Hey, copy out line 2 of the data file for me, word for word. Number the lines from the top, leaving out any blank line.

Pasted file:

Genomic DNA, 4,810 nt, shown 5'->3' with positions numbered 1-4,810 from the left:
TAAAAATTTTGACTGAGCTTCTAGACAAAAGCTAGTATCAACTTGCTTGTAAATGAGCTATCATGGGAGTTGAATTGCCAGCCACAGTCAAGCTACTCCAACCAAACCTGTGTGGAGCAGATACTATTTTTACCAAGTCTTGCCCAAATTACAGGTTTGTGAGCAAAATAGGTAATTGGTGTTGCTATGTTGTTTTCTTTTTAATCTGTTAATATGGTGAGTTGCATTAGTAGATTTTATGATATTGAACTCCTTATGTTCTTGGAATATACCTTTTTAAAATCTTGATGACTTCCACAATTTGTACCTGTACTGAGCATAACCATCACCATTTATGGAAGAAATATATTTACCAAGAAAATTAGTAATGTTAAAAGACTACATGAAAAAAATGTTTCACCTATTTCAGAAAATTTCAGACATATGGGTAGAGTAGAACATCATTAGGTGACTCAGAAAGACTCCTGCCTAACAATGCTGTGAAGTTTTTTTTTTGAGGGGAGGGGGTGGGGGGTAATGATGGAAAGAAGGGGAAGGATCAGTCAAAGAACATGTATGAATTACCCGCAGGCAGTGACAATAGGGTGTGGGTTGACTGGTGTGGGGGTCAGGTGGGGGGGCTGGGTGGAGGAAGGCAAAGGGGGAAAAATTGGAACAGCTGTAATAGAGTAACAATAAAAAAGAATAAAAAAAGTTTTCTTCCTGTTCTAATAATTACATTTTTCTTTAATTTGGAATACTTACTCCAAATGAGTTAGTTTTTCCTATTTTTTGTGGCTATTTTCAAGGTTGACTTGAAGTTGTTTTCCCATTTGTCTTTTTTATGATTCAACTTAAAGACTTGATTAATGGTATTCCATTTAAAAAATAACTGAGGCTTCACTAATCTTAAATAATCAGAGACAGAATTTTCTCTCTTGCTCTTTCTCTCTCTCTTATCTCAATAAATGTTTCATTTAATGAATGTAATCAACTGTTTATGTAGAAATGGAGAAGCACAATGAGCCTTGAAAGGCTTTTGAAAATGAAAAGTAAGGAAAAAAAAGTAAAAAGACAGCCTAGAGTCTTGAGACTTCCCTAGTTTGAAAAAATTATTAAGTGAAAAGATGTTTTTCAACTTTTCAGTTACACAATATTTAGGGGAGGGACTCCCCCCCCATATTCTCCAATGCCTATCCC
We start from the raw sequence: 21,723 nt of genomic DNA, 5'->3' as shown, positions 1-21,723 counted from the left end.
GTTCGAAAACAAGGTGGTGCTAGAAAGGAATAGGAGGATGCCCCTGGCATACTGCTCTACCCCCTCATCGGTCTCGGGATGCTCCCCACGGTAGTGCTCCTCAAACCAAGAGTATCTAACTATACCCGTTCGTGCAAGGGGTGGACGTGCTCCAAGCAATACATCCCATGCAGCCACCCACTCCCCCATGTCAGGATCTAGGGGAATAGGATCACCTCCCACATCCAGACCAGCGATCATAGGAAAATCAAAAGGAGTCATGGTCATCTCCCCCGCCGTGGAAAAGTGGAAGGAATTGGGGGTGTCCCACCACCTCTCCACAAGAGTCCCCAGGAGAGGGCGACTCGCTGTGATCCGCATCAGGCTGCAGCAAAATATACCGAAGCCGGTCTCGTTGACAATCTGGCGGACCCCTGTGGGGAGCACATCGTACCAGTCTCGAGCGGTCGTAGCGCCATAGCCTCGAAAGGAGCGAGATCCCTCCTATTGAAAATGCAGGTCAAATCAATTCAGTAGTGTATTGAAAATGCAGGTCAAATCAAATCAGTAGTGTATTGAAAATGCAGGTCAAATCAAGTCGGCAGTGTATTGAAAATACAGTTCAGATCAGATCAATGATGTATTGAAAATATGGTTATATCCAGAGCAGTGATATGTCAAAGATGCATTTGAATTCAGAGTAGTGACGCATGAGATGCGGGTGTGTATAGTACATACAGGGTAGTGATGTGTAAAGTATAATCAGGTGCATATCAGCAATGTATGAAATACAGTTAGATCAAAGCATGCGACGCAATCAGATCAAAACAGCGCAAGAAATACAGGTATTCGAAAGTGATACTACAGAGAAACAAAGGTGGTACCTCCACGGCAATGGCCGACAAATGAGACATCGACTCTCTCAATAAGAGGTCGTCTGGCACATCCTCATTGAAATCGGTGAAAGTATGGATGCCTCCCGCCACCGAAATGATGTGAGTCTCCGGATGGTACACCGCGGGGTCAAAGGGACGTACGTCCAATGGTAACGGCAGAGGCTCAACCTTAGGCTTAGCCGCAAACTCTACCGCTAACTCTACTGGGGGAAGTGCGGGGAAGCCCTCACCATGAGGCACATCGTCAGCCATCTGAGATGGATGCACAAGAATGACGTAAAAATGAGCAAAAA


TAAAAATTTTGACTGAGCTTCTAGACAAAAGCTAGTATCAACTTGCTTGTAAATGAGCTATCATGGGAGTTGAATTGCCAGCCACAGTCAAGCTACTCCAACCAAACCTGTGTGGAGCAGATACTATTTTTACCAAGTCTTGCCCAAATTACAGGTTTGTGAGCAAAATAGGTAATTGGTGTTGCTATGTTGTTTTCTTTTTAATCTGTTAATATGGTGAGTTGCATTAGTAGATTTTATGATATTGAACTCCTTATGTTCTTGGAATATACCTTTTTAAAATCTTGATGACTTCCACAATTTGTACCTGTACTGAGCATAACCATCACCATTTATGGAAGAAATATATTTACCAAGAAAATTAGTAATGTTAAAAGACTACATGAAAAAAATGTTTCACCTATTTCAGAAAATTTCAGACATATGGGTAGAGTAGAACATCATTAGGTGACTCAGAAAGACTCCTGCCTAACAATGCTGTGAAGTTTTTTTTTTGAGGGGAGGGGGTGGGGGGTAATGATGGAAAGAAGGGGAAGGATCAGTCAAAGAACATGTATGAATTACCCGCAGGCAGTGACAATAGGGTGTGGGTTGACTGGTGTGGGGGTCAGGTGGGGGGGCTGGGTGGAGGAAGGCAAAGGGGGAAAAATTGGAACAGCTGTAATAGAGTAACAATAAAAAAGAATAAAAAAAGTTTTCTTCCTGTTCTAATAATTACATTTTTCTTTAATTTGGAATACTTACTCCAAATGAGTTAGTTTTTCCTATTTTTTGTGGCTATTTTCAAGGTTGACTTGAAGTTGTTTTCCCATTTGTCTTTTTTATGATTCAACTTAAAGACTTGATTAATGGTATTCCATTTAAAAAATAACTGAGGCTTCACTAATCTTAAATAATCAGAGACAGAATTTTCTCTCTTGCTCTTTCTCTCTCTCTTATCTCAATAAATGTTTCATTTAATGAATGTAATCAACTGTTTATGTAGAAATGGAGAAGCACAATGAGCCTTGAAAGGCTTTTGAAAATGAAAAGTAAGGAAAAAAAAGTAAAAAGACAGCCTAGAGTCTTGAGACTTCCCTAGTTTGAAAAAATTATTAAGTGAAAAGATGTTTTTCAACTTTTCAGTTACACAATATTTAGGGGAGGGACTCCCCCCCCATATTCTCCAATGCCTATCCC